preeclampsia — a potentially life-threatening spike in blood
pressure during pregnancy — be evaluated for heart disease
risk within one year of giving birth. Some women will need to
be medicated and may be referred to a cardiologist.
women who have had complicated pregnancies need not see a
cardiologist right after giving birth, Levy said — they
should just eat healthfully, be active and get enough sleep.
Immediately referring all of these women to cardiologists
could result in undue anxiety and unnecessary medical tests,
she said. "It will cost a lot of money and a lot of her
time while she is dealing with a baby."
of the Cedars-Sinai project, Minissian screens certain women
for cardiovascular risk within six months of delivery and
follows up with them every year. She also tries to help them
understand their risk and lead healthy lives to "avoid
the whole heart disease trajectory altogether."
women are going to have their eyes wide open," Minissian
said. "They are going to be looking for it and they won’t
allow people to pat them on the back and say, ‘Oh don’t
worry about that high blood pressure.’"
Minissian’s patients, Lara Hogan, gave birth to her son,
Zion, in May 2016.
in her living room in Topanga, Calif., Hogan recounted how she
had been monitoring her blood pressure during the pregnancy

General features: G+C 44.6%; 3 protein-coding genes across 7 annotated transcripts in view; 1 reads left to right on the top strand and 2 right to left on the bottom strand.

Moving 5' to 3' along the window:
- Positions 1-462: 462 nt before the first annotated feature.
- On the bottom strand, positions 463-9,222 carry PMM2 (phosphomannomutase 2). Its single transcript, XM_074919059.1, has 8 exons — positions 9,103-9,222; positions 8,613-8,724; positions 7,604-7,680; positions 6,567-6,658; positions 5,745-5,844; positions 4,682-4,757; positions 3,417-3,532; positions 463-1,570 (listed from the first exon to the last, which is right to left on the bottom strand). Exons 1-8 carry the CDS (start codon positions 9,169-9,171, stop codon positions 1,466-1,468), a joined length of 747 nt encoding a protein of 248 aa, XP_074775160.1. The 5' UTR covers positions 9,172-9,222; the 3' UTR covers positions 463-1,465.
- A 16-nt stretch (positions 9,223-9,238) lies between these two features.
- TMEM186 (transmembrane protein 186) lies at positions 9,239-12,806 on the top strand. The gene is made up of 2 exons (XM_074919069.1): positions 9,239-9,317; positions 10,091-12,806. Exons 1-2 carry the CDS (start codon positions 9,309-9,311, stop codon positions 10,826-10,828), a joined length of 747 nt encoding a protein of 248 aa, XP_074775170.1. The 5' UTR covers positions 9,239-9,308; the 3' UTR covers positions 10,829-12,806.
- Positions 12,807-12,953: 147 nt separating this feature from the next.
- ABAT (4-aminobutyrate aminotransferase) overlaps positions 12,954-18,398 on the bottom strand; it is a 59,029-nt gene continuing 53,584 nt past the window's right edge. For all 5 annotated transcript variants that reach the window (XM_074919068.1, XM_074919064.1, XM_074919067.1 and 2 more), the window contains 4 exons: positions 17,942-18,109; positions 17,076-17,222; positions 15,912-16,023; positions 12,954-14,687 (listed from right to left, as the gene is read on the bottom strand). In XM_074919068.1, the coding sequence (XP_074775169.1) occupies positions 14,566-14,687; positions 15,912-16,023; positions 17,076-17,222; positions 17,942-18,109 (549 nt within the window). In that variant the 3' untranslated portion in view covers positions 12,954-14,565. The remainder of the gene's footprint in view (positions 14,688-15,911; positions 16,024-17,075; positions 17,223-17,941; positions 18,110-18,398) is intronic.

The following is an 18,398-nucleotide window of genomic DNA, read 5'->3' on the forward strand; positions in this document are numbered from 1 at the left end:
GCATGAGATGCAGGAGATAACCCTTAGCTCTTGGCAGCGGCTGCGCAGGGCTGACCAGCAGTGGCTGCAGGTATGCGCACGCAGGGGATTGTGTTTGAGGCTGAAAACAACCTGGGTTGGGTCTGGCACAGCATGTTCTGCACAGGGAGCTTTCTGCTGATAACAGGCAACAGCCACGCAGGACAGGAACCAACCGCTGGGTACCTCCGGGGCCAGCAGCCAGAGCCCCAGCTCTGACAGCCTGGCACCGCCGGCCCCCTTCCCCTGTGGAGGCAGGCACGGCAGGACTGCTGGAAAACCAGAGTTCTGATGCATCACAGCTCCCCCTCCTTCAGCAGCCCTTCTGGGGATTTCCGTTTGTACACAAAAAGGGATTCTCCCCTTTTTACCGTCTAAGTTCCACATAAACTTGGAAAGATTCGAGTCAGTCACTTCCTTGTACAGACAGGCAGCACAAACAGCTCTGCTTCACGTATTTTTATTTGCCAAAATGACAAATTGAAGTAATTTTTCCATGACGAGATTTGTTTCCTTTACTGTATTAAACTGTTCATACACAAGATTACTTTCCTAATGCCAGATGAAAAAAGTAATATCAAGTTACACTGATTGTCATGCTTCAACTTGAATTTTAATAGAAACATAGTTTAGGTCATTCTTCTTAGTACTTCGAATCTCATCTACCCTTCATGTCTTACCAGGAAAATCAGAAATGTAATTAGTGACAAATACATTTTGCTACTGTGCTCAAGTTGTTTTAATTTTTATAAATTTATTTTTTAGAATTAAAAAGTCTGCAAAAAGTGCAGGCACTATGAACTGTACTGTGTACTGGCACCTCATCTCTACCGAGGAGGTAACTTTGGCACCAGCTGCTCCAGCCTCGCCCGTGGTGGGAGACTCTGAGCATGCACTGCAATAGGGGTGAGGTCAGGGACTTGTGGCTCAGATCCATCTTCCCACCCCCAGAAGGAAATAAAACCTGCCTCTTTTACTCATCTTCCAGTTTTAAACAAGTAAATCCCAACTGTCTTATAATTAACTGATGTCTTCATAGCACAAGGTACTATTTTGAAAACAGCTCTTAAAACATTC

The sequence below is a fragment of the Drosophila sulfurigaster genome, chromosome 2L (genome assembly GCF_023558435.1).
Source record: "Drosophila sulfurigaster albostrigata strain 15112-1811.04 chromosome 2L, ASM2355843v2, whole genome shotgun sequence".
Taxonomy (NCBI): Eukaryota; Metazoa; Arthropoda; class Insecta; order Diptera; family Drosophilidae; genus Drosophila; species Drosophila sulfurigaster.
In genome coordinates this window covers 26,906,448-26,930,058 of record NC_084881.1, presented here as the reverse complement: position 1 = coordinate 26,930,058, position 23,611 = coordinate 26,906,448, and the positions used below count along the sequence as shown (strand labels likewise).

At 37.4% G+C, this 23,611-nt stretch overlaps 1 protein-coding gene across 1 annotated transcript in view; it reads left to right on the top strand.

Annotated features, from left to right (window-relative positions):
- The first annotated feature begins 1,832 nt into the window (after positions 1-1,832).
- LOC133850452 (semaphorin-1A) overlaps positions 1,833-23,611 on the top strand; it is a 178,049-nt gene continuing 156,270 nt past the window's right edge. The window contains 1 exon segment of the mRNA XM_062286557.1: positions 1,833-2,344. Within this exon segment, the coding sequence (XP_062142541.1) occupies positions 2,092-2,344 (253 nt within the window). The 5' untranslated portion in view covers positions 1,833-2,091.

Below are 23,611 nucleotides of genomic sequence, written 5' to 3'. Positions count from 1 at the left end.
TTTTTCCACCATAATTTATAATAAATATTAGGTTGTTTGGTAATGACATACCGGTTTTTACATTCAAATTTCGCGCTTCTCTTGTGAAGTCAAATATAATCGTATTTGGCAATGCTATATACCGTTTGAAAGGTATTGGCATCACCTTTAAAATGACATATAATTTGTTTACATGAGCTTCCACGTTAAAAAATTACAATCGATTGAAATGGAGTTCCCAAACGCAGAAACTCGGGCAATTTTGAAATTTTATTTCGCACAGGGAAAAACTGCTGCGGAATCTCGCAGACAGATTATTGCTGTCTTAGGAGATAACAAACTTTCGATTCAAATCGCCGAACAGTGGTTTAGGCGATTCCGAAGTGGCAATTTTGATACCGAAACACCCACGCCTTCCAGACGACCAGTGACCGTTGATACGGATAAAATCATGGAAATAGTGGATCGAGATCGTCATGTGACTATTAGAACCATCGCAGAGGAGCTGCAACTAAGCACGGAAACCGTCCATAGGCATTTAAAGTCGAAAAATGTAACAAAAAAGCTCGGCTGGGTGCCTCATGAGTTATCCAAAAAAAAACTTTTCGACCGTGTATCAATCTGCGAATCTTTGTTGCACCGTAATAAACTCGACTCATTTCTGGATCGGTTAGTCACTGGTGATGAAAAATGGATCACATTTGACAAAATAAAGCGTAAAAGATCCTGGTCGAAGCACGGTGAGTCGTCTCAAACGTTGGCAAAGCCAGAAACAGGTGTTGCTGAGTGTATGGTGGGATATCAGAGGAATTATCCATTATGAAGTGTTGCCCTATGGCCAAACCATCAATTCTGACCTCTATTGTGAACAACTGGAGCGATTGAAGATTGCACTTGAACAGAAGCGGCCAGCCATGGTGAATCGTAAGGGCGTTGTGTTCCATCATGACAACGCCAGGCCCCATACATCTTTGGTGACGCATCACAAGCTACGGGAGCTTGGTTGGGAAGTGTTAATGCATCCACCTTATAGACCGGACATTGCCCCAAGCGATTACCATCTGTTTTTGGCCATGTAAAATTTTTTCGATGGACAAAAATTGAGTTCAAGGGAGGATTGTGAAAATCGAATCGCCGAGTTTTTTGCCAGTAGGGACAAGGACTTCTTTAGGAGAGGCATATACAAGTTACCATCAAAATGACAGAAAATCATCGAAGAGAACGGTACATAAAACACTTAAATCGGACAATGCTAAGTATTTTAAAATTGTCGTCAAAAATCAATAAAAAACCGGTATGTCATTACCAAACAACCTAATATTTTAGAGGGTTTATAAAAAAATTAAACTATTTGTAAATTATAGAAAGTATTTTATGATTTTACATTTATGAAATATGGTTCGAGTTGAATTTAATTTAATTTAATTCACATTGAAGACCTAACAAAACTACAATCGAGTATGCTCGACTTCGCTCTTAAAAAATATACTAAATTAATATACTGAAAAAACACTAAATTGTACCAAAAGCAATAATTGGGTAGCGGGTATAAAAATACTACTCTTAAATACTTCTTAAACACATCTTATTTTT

because she was treated for hypertension in the past. Then,
during her 36th week, her pressure spiked — a sign of
and her husband, Chad, headed to Cedars-Sinai, where doctors
told her they needed to deliver the baby that night. But her
blood pressure did not come down after giving birth. In fact,
it kept rising.
had someone standing at my bedside monitoring me in case
anything happened," Hogan recalled. "I guess they
were so nervous that I was gonna have a stroke."
stayed in the neonatal intensive care unit for eight days
before he was released. Hogan went in and out of the hospital
as doctors tried to lower her pressure.
was a nightmare," she said. "All I dreamt about was
this moment for so many years. It was like the opposite of
everything I thought it would be."
doctors succeeded in bringing her pressure down and referred
her to a postpartum heart health program that Minissian leads.
Over the next several weeks, Minissian and others helped Hogan
take the right dose of medication and avoid the hospital.
Hogan checks her pressure on most days and plans to continue
seeing doctors to manage her long-term cardiac risk. Zion, who
recently celebrated his 1st birthday, just started walking and
likes to play with his toy xylophone and drums.
hopes to have another baby soon, so she has been seeing
Minissian to ensure her pressure is well-controlled before she
gets pregnant again. She knows she is at risk for heart
disease later in life because of her complications in
much as I don’t want to be thinking about my future heart
health or worrying about what’s going to happen when I am
older, this is priority No. 1 for my health right now,"
Hogan said. "For the sake of my son and my future